Puglia Travel Guide
Where is Puglia is located?
The Puglia region (Apulia) is located on the Adriatic coast and consists of six provinces: Bari, Brindisi, Lecce, Foggia, Barletta-Andria-Trani, and Taranto. It is the region with the greatest coastal development in Italy, covering approximately 865 km of coastline.
What to see in Puglia?
- Bari: rich gastronomy and a picture-perfect old town with the medieval basilica of San Nicola.
- Lecce: astonishing baroque churches and palaces.
- Castel del Monte: the mysterious and majestic octagonal castle built by Svevian emperor Frederick II.
- Otranto: the easternmost town in Italy, housing an awe-inspiring cathedral with one of the world’s largest medieval mosaics, and often boasting views of the Albanian mountains on the opposite side of the Otranto channel.
- Salento peninsula: awe-inspiring beaches with crystal-clear waters.
- Tremiti Islands: the only islands in the southern Adriatic sea.
- Valle d’Itria: whitewashed towns such as Martina Franca, Alberobello and Locorotondo, with iconic cone-shaped construction called trulli.
- Savelletri: luxury resorts housed within typical rural mansions called Masserie.
- Polignano and Mare: world-famous town perched on rocky cliffs overlooking the sea.
- Trani: picturesque harbor cities with marble-covered houses and an imposing Cathedral.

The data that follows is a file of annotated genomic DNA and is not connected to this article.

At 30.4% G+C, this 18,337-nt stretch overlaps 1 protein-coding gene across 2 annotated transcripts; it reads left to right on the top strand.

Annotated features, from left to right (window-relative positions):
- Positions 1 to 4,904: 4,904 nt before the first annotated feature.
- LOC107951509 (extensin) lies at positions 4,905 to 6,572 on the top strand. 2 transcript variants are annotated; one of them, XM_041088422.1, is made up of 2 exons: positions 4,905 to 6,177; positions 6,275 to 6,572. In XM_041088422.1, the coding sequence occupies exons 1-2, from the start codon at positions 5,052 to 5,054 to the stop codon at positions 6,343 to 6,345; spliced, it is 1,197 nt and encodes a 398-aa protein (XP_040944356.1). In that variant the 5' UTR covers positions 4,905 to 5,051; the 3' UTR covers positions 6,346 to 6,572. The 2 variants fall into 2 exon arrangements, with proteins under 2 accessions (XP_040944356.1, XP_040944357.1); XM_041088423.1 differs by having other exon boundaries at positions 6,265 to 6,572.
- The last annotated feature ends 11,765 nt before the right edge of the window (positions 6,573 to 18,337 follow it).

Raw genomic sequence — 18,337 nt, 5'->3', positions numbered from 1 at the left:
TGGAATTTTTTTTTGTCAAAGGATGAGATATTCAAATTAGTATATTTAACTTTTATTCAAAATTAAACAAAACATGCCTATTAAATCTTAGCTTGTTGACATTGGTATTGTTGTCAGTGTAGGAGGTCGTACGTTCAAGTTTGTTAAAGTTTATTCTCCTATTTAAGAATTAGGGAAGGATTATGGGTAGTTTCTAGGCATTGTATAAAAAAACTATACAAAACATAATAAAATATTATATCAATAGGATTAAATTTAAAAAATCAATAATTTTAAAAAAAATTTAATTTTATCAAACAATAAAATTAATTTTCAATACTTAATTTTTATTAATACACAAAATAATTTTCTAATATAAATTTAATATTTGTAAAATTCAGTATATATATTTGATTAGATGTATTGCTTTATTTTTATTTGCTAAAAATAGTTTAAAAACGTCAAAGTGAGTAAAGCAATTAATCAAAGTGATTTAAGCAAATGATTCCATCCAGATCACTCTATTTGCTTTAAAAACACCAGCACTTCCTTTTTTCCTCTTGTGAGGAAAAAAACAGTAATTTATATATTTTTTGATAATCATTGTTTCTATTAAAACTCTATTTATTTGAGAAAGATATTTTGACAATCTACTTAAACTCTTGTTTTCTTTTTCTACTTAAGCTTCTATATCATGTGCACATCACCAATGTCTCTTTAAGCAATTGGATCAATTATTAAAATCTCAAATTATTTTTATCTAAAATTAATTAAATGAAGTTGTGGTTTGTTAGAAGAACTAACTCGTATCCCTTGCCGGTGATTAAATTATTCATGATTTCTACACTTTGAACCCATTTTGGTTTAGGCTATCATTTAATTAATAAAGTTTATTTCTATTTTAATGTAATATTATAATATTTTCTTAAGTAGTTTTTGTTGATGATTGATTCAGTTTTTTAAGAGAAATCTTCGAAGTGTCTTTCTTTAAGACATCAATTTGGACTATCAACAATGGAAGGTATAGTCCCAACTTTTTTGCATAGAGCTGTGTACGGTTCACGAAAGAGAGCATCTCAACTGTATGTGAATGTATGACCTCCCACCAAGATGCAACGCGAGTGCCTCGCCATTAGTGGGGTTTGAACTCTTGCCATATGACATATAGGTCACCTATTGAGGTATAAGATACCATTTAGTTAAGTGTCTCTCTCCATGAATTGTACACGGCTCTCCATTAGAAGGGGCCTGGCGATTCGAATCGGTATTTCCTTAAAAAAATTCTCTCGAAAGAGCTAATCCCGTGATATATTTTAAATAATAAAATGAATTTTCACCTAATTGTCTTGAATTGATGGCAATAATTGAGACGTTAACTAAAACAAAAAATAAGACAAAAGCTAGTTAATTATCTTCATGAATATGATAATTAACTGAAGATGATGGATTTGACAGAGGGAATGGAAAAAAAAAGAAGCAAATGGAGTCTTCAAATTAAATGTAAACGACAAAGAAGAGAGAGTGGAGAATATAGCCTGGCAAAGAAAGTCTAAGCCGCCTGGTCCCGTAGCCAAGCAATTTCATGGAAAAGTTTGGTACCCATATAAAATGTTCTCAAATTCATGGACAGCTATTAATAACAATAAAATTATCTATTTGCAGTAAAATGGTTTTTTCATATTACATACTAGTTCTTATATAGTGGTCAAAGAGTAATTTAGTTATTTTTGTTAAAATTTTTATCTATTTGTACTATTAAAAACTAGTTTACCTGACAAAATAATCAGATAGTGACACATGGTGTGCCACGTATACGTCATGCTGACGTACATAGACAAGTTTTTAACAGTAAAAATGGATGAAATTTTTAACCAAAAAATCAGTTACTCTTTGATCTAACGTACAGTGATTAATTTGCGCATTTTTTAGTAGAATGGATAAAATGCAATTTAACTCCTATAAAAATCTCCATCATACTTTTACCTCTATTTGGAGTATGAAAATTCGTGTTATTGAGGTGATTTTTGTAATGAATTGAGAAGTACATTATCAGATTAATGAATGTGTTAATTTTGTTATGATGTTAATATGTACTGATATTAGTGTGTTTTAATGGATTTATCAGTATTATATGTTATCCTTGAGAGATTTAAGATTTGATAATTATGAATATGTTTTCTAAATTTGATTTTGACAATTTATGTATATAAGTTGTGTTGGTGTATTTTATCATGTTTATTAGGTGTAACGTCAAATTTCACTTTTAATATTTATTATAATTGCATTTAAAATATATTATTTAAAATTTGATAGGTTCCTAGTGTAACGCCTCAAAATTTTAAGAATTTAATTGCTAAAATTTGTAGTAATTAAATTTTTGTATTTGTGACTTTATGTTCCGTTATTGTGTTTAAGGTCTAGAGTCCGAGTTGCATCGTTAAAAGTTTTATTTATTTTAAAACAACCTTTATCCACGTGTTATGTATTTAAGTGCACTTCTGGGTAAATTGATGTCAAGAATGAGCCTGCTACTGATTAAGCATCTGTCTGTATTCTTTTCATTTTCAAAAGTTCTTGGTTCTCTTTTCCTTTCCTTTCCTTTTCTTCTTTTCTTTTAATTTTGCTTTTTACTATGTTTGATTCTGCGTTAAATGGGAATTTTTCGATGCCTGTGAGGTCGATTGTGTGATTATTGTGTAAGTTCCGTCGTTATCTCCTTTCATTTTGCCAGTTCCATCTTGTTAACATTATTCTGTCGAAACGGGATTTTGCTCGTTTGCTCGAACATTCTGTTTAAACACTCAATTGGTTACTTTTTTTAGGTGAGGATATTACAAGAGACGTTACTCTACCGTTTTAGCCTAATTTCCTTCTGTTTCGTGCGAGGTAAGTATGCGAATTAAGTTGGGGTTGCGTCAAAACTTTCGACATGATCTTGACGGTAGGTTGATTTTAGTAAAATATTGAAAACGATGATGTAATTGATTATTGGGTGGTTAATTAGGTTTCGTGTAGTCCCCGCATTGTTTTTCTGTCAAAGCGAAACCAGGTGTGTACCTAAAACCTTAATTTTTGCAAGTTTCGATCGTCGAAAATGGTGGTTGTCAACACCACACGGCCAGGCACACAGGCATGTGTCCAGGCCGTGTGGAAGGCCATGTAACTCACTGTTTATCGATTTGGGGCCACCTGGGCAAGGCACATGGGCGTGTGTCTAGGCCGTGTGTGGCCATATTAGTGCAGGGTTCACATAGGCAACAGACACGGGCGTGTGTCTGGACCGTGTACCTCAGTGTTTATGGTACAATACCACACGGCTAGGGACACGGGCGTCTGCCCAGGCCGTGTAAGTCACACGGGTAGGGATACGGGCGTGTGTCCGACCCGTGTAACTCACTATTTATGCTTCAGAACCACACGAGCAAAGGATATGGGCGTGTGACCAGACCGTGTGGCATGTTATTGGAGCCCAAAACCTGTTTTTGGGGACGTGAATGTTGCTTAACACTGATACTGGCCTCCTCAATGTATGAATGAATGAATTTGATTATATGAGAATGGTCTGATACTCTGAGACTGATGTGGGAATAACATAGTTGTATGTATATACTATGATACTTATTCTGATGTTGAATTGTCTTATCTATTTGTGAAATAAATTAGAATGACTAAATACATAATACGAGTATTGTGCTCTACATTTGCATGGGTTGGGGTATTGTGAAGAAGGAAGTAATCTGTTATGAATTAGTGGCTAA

- Gargano peninsula: spectacular mountainous peninsula lapped by the Adriatic sea, with secluded bays and large oaks descending towards the coast.
What are the typical dishes of Puglia?
Apulian cuisine reflects the history and geography of this land, which has seen centuries of invasion and occupation by different cultures. It was influenced by the ancient Greeks and Romans, who introduced unique vegetables such as aubergines (eggplants) to Apulia; then followed the influence of the Arabs who brought with them spices such as cinnamon and rice; then came the Norman invaders who introduced new varieties of beans; finally, Angevin-Aragonese domination gave Apulian dishes a Spanish touch.
Traditional dishes vary substantially from North to South. In the north and center of the region, focaccia barese with cherry tomatoes, orecchiette (ear-shaped pasta) with vegetables, “tiedda” oven-baked rice with potatoes and mussels are the most popular recipes. Raw seafood from the Adriatic sea is another specialty.
Martina Franca in the Valle d’Itria is the home of bombette, cheese-filled pork rolls that became one of Italy’s most popular street foods. Caciocavallo cheese and Altamura bread originate from the upper Murge plateau.
Typical dishes from Salento include ciceri e tria (fresh pasta strips with chickpeas and fried pasta crumbs), sagne ‘ncannulate pasta with ricotta cheese, horse meat stew, octopus “pignatta” (with tomato sauce, spicy peppers and garlic) and raw Gallipoli prawns. As for the sweets, pasticciotto leccese (a small cake filled with pastry cream and custard) is a must-try.